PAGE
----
Hospitals

Cleveland Clinic part of ‘Healthy Food in Health Care’ movement

Want some fresh apples grown in Rittman? Try visiting the cafeteria at the Cleveland Clinic. The Cleveland-based health-care giant is among a couple of hundred hospitals nationwide in recent years to embrace local, nutritious and sustainable foods. For the past year, the Cleveland Clinic and several of its affiliated regional hospitals have been following the […]

Want some fresh apples grown in Rittman?

Try visiting the cafeteria at the Cleveland Clinic.

The Cleveland-based health-care giant is among a couple of hundred hospitals nationwide in recent years to embrace local, nutritious and sustainable foods.

For the past year, the Cleveland Clinic and several of its affiliated regional hospitals have been following the ”Healthy Food in Health Care Pledge,” a program developed by Health Care Without Harm.

The nonprofit group is an international coalition of hospital and health-care systems, medical professionals and others working ”to implement ecologically sound and healthy alternatives to health-care practices that pollute the environment and contribute to disease.”

The Healthy Food in Health Care Pledge calls for hospitals to use more locally grown food, work with vendors to obtain products free of pesticides and hormones, purchase more organic foods, educate the community about nutritious and ”socially just” foods, minimize or reuse food waste, use ecologically protective food packaging and support humane agriculture systems.

At the Cleveland Clinic, those efforts have included purchasing more locally grown food, which is marked in the cafeteria with signs identifying the farm, said Christina Vernon, the Cleveland Clinic’s senior director for sustainability and environmental strategy.

On a recent afternoon, for instance, apples were available in the cafeteria from Rittman Orchards.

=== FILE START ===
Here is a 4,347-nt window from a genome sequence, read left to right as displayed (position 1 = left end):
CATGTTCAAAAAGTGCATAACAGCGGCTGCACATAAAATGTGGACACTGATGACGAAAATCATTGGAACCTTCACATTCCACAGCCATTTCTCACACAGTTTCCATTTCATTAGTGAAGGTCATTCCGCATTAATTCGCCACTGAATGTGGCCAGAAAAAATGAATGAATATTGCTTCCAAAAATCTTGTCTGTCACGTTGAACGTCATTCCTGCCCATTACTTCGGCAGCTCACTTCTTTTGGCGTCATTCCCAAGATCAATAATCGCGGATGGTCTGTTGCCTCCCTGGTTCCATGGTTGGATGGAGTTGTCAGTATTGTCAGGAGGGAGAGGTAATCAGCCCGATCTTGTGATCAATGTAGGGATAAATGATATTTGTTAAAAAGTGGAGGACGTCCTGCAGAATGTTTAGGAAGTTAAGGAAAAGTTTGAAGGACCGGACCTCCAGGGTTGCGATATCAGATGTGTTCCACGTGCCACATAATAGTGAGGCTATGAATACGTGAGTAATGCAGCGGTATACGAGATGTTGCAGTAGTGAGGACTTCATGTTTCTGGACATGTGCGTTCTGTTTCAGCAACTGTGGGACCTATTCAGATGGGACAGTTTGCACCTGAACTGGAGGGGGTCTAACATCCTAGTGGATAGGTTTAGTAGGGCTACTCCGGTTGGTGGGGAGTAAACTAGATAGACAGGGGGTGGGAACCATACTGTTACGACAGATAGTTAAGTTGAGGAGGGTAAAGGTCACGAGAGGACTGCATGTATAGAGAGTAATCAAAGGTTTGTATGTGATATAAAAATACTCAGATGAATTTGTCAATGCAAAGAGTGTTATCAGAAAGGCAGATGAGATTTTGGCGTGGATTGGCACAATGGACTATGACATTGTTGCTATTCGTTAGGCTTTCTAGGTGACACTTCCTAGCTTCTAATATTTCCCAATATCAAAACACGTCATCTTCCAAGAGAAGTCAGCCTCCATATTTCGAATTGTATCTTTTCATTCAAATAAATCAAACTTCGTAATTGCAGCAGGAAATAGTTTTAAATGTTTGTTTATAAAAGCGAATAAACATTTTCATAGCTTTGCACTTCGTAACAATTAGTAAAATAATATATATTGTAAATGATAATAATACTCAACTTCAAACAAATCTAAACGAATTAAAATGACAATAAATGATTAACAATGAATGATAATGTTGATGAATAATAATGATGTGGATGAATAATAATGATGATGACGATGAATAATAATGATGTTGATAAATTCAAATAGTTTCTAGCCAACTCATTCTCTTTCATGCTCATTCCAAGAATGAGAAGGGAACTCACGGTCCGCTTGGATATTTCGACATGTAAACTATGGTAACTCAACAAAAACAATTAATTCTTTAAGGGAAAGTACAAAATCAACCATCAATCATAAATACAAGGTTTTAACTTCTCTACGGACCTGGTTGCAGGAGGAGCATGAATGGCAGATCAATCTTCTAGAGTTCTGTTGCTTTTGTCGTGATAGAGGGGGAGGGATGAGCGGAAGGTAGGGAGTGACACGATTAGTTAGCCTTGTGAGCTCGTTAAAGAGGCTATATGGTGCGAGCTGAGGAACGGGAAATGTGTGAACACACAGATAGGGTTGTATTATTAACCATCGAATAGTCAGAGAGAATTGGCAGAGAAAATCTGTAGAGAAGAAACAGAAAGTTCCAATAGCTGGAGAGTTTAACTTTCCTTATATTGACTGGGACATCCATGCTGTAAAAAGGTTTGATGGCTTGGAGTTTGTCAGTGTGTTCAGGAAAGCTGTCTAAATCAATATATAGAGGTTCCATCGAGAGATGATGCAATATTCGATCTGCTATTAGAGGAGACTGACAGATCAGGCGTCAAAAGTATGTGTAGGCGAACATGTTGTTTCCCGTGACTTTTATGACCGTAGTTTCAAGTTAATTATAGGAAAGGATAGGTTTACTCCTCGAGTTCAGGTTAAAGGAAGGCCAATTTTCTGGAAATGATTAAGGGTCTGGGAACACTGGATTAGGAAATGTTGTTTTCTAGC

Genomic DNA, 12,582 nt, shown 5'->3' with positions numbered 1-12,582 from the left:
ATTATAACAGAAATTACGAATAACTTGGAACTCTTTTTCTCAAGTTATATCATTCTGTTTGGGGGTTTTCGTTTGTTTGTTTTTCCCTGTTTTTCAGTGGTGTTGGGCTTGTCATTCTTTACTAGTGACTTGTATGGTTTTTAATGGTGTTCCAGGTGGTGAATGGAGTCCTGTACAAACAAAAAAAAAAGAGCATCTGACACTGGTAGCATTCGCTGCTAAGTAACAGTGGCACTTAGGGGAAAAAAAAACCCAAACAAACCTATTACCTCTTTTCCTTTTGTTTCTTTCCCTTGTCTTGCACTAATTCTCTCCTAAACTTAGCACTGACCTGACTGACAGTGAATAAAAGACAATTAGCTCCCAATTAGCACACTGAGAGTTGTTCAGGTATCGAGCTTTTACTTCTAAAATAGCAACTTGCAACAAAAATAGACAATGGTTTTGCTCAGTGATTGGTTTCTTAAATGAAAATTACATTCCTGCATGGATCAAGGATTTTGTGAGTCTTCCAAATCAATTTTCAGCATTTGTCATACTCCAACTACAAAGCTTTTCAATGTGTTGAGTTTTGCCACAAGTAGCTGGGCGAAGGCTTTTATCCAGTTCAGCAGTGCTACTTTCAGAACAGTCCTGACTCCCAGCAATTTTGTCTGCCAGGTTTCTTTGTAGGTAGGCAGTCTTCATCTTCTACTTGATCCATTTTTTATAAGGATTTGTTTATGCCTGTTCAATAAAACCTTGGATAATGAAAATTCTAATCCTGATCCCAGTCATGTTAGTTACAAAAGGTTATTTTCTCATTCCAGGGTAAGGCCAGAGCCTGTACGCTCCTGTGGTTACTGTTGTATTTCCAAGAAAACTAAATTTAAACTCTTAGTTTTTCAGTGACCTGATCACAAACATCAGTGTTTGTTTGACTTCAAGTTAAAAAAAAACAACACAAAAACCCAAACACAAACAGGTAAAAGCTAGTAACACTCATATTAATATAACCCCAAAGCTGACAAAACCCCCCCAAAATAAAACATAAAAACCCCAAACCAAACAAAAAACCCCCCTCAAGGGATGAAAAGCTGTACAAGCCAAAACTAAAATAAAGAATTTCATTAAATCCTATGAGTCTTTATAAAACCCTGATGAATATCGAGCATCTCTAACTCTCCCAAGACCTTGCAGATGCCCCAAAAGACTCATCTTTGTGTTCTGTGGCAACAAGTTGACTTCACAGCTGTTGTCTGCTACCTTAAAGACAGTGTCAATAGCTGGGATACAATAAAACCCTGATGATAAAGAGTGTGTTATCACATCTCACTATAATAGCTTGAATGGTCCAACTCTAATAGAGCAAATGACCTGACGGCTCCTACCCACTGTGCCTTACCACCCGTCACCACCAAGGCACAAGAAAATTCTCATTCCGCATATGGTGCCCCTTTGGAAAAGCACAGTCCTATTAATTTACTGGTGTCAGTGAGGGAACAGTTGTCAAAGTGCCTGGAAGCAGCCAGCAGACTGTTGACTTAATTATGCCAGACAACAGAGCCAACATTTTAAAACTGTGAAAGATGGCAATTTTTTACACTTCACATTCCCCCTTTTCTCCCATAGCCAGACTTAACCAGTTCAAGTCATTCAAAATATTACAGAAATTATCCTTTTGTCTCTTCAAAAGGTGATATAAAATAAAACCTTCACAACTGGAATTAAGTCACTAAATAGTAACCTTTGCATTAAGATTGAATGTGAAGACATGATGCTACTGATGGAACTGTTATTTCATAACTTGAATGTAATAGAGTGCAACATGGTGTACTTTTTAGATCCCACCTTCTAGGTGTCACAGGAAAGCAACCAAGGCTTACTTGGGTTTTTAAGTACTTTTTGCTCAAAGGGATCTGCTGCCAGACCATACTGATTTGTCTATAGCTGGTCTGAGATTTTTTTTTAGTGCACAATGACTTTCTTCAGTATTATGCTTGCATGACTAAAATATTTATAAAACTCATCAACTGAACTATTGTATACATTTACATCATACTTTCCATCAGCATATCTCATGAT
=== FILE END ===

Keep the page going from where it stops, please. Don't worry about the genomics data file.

Some other examples of the Cleveland Clinic’s efforts include:

• Gardens at Huron, Fairview and Lutheran hospitals, with food used in the cafeterias and shared with local residents.

• Farmer’s markets at the main campus, Huron and Hillcrest hospitals and the Solon Family Health Center.

• Labels to mark healthy foods and the calories in products.

• Use of more reusable products and fewer Styrofoam items.

In addition, the main campus has started a composting program for pre-consumer kitchen scraps, such as carrot tops and peels and coffee grounds.

About 1,500 pounds of food waste is collected each week and shipped to a local worm farm, where the worms turn it into fertilizer, Vernon said.

Not only is the project good for the environment, she said, it also saves money. The Cleveland Clinic spends less transporting the food waste to the worm farm than it would cost to send it to a landfill.

The Cleveland Clinic plans to eventually roll out these initiatives and others at all of its regional hospitals, including Medina Hospital, Vernon said.

”It’s an approach that we’re taking toward food that’s all-encompassing,” she said. ”The nice thing about the pledge is it helps us hold ourselves accountable to making progress.”

Cheryl Powell is a health reporter for The Akron Beacon Journal, the daily newspaper in Akron and a syndication partner of MedCity News.